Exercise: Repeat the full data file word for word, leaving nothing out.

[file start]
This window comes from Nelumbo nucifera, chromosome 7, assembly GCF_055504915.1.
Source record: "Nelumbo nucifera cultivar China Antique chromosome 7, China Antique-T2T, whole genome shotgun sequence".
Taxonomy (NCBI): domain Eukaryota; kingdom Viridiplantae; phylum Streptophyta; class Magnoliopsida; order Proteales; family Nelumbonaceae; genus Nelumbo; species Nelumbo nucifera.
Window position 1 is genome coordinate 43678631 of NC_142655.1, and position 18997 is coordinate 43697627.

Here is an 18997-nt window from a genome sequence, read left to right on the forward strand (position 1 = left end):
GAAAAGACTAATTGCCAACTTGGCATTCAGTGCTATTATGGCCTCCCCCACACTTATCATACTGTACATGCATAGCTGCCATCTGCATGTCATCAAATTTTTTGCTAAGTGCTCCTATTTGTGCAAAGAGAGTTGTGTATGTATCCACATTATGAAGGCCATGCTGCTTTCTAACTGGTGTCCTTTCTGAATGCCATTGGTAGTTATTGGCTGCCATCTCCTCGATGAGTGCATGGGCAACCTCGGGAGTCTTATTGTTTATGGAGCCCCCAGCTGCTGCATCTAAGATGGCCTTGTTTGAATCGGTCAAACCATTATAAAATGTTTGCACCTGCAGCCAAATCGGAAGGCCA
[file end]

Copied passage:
This window comes from Nelumbo nucifera, chromosome 7, assembly GCF_055504915.1.
Source record: "Nelumbo nucifera cultivar China Antique chromosome 7, China Antique-T2T, whole genome shotgun sequence".
Taxonomy (NCBI): domain Eukaryota; kingdom Viridiplantae; phylum Streptophyta; class Magnoliopsida; order Proteales; family Nelumbonaceae; genus Nelumbo; species Nelumbo nucifera.
Window position 1 is genome coordinate 43678631 of NC_142655.1, and position 18997 is coordinate 43697627.

Here is an 18997-nt window from a genome sequence, read left to right on the forward strand (position 1 = left end):
GAAAAGACTAATTGCCAACTTGGCATTCAGTGCTATTATGGCCTCCCCCACACTTATCATACTGTACATGCATAGCTGCCATCTGCATGTCATCAAATTTTTTGCTAAGTGCTCCTATTTGTGCAAAGAGAGTTGTGTATGTATCCACATTATGAAGGCCATGCTGCTTTCTAACTGGTGTCCTTTCTGAATGCCATTGGTAGTTATTGGCTGCCATCTCCTCGATGAGTGCATGGGCAACCTCGGGAGTCTTATTGTTTATGGAGCCCCCAGCTGCTGCATCTAAGATGGCCTTGTTTGAATCGGTCAAACCATTATAAAATGTTTGCACCTGCAGCCAAATCGGAAGGCCA